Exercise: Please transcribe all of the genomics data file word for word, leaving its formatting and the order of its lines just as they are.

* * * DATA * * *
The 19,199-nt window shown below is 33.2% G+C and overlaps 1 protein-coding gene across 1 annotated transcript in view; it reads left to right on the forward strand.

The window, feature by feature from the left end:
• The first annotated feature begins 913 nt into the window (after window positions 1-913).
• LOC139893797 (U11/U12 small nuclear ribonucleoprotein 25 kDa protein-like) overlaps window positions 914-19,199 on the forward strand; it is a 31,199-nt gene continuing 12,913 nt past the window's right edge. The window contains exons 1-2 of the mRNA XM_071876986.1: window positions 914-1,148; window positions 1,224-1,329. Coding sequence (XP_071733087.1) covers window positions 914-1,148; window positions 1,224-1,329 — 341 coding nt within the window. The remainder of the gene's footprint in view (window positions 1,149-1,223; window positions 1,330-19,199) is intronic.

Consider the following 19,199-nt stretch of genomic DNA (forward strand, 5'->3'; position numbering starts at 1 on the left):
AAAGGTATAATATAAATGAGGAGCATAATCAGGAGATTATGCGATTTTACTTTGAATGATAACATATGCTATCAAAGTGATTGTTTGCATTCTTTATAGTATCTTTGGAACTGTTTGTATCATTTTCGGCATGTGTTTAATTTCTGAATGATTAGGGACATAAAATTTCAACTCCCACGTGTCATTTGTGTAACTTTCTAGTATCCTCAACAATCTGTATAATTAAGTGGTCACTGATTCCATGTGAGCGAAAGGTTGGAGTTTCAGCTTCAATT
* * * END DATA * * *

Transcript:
The 19,199-nt window shown below is 33.2% G+C and overlaps 1 protein-coding gene across 1 annotated transcript in view; it reads left to right on the forward strand.

The window, feature by feature from the left end:
• The first annotated feature begins 913 nt into the window (after window positions 1-913).
• LOC139893797 (U11/U12 small nuclear ribonucleoprotein 25 kDa protein-like) overlaps window positions 914-19,199 on the forward strand; it is a 31,199-nt gene continuing 12,913 nt past the window's right edge. The window contains exons 1-2 of the mRNA XM_071876986.1: window positions 914-1,148; window positions 1,224-1,329. Coding sequence (XP_071733087.1) covers window positions 914-1,148; window positions 1,224-1,329 — 341 coding nt within the window. The remainder of the gene's footprint in view (window positions 1,149-1,223; window positions 1,330-19,199) is intronic.

Consider the following 19,199-nt stretch of genomic DNA (forward strand, 5'->3'; position numbering starts at 1 on the left):
AAAGGTATAATATAAATGAGGAGCATAATCAGGAGATTATGCGATTTTACTTTGAATGATAACATATGCTATCAAAGTGATTGTTTGCATTCTTTATAGTATCTTTGGAACTGTTTGTATCATTTTCGGCATGTGTTTAATTTCTGAATGATTAGGGACATAAAATTTCAACTCCCACGTGTCATTTGTGTAACTTTCTAGTATCCTCAACAATCTGTATAATTAAGTGGTCACTGATTCCATGTGAGCGAAAGGTTGGAGTTTCAGCTTCAATT